When To Use Interfaces An interface allows somebody to start from scratch to implement your interface or implement your interface in some other code whose original or primary purpose was quite different from your interface. To them, your interface is only incidental, something that have to add on to the their code to be able to use your package.
When To Use Abstract classes An abstract class, in contrast, provides more structure. It usually defines some default implementations and provides some tools useful for a full implementation. The catch is, code using it must use your class as the base. That may be highly inconvenient if the other programmers wanting to use your package have already developed their own class hierarchy independently. In Java, a class can inherit from only one base class.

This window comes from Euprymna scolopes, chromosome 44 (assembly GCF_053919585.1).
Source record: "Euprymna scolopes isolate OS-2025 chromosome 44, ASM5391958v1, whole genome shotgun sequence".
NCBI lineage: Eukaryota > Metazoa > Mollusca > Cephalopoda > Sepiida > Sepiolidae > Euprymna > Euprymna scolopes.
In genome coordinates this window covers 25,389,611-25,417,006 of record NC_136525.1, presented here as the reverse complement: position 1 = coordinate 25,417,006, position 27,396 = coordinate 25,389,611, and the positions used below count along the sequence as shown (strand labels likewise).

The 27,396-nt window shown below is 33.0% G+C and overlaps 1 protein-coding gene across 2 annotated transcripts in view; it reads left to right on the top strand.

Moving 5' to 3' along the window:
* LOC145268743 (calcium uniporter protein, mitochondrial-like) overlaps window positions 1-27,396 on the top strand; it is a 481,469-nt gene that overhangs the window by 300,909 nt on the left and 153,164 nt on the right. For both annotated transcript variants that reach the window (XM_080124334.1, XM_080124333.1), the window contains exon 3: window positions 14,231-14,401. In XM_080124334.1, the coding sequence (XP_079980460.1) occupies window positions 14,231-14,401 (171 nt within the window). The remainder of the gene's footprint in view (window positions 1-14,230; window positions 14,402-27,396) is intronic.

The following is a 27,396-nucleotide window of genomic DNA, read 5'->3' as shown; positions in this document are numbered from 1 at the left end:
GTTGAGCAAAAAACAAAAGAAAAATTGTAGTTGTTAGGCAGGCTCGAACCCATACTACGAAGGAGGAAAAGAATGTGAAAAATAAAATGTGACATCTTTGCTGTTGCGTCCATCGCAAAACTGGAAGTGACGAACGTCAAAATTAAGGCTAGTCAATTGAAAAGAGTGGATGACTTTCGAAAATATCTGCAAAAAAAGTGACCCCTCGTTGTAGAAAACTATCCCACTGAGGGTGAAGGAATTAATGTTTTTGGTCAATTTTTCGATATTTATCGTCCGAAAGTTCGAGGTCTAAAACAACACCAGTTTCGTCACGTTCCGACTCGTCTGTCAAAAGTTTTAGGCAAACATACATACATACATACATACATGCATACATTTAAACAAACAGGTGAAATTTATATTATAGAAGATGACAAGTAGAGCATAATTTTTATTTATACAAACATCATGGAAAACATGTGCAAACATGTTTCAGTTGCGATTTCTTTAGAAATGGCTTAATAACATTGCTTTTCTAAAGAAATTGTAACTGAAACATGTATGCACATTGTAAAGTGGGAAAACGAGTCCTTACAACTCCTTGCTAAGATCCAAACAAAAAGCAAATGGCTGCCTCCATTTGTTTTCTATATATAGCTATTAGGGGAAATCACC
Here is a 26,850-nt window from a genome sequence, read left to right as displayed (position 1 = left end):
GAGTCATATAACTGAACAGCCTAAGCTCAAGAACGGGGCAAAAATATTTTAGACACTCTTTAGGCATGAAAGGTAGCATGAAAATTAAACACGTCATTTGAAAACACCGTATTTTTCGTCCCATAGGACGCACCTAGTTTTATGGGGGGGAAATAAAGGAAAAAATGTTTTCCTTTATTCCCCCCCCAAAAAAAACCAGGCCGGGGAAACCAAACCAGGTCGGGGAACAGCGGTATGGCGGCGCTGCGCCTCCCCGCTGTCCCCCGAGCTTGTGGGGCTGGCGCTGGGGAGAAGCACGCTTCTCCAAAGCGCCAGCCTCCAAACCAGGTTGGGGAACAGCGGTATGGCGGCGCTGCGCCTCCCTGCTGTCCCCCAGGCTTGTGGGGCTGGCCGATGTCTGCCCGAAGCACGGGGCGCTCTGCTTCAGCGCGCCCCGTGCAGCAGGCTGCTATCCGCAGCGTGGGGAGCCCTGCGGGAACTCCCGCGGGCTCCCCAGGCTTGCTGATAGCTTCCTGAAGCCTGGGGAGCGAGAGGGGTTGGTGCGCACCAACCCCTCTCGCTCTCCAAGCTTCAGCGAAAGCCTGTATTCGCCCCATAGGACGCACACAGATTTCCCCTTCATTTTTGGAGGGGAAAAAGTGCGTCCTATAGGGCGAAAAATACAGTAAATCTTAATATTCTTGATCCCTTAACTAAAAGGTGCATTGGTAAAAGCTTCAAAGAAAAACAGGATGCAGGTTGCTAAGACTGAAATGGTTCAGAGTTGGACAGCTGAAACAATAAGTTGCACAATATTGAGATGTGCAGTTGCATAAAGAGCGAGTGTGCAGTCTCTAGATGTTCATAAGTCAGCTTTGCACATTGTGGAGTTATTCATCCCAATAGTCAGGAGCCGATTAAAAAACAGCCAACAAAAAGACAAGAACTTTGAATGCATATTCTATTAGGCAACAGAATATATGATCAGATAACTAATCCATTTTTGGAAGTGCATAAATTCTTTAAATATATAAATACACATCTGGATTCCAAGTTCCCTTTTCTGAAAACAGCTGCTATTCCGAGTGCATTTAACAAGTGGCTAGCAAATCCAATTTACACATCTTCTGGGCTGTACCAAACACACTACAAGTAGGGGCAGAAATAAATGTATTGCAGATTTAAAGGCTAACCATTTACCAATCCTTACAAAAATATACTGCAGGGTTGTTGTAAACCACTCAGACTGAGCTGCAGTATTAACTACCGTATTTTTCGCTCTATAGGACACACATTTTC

When to Use Both You can offer the best of both worlds, an interface and an abstract class. Implementors can ignore your abstract class if they choose. The only drawback of doing that is calling methods via their interface name is slightly slower than calling them via their abstract class name.